Harsh radiation environments present unique reliability concerns for devices operating in a variety of fields such as avionics, space missions, and nuclear facilities. As prolonged exposure to a radiation environment typically results in degradation of device performance, accurate characterization of the total dose of radiation delivered to devices is critical for environment modeling and mission design. Traditionally, scintillator crystals are used for measuring the accumulation of ionizing radiation, but alternatives such as quantum dots have been used in more novel devices. Drawing inspiration from biosensing applications, incorporation of quantum dots into porous silicon provides the potential for a high-density quantum dot sensor. Exposure of the quantum dots in the porous silicon matrix displays decreasing photoluminescence as radiation exposure increases demonstrates a potential metric that could be used for measuring accumulated radiation.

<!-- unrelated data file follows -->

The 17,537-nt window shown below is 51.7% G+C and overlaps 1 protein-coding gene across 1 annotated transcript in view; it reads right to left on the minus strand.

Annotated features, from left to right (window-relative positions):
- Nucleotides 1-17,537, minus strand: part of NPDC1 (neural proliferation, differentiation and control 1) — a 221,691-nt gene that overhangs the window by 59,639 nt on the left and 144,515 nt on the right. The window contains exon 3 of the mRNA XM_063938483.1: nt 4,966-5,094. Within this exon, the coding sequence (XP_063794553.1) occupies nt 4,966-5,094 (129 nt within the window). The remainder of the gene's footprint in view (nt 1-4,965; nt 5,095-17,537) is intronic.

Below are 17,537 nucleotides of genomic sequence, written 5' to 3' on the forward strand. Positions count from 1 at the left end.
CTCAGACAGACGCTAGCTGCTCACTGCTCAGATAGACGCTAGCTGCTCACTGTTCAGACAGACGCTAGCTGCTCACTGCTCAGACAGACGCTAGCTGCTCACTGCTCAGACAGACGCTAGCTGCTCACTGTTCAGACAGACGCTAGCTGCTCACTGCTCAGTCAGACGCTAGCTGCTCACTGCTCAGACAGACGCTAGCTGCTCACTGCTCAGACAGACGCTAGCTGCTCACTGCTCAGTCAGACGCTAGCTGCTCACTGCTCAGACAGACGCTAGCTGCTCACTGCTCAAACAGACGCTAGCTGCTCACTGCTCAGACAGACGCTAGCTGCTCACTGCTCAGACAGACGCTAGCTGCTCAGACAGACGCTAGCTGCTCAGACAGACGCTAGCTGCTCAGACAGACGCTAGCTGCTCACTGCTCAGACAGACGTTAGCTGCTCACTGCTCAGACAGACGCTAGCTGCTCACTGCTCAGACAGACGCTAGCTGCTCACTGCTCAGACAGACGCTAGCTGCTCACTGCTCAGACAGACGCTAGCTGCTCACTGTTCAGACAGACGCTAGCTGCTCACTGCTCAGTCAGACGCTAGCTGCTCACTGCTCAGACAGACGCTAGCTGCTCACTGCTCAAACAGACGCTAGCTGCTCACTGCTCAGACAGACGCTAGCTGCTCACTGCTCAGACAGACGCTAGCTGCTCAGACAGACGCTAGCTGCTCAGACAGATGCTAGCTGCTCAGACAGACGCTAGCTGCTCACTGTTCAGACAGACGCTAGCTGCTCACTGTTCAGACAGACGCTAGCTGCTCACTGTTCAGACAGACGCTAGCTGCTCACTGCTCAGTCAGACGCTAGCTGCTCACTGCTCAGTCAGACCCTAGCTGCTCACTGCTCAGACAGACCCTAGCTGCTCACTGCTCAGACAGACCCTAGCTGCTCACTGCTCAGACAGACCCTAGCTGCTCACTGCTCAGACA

Highly focused pulsed laser systems are commonly used to inject charge into circuits to emulate high energy particles passing through a device. In most cases, sub-bandgap wavelength photons are used to deposit charge through nonlinear, multiphoton absorptive processes that spatially confine charge generation to only the focus of the laser. While pulsed laser testing is extensively used for qualitative measurements, development of first-principle simulation tools for nonlinear optical energy deposition is critical for correlating pulsed laser measurements with traditional radiation testing techniques. Adaption of a commercial FDTD solvers to incorporate nonlinear absorption as well as free carrier effects has allowed for the simulation of 3D distribution of deposited energy from a single laser pulse. Incorporation of these optical simulations into charge transport code allows for complete simulation of the pulsed laser testing technique: from laser pulse to electrical signal output.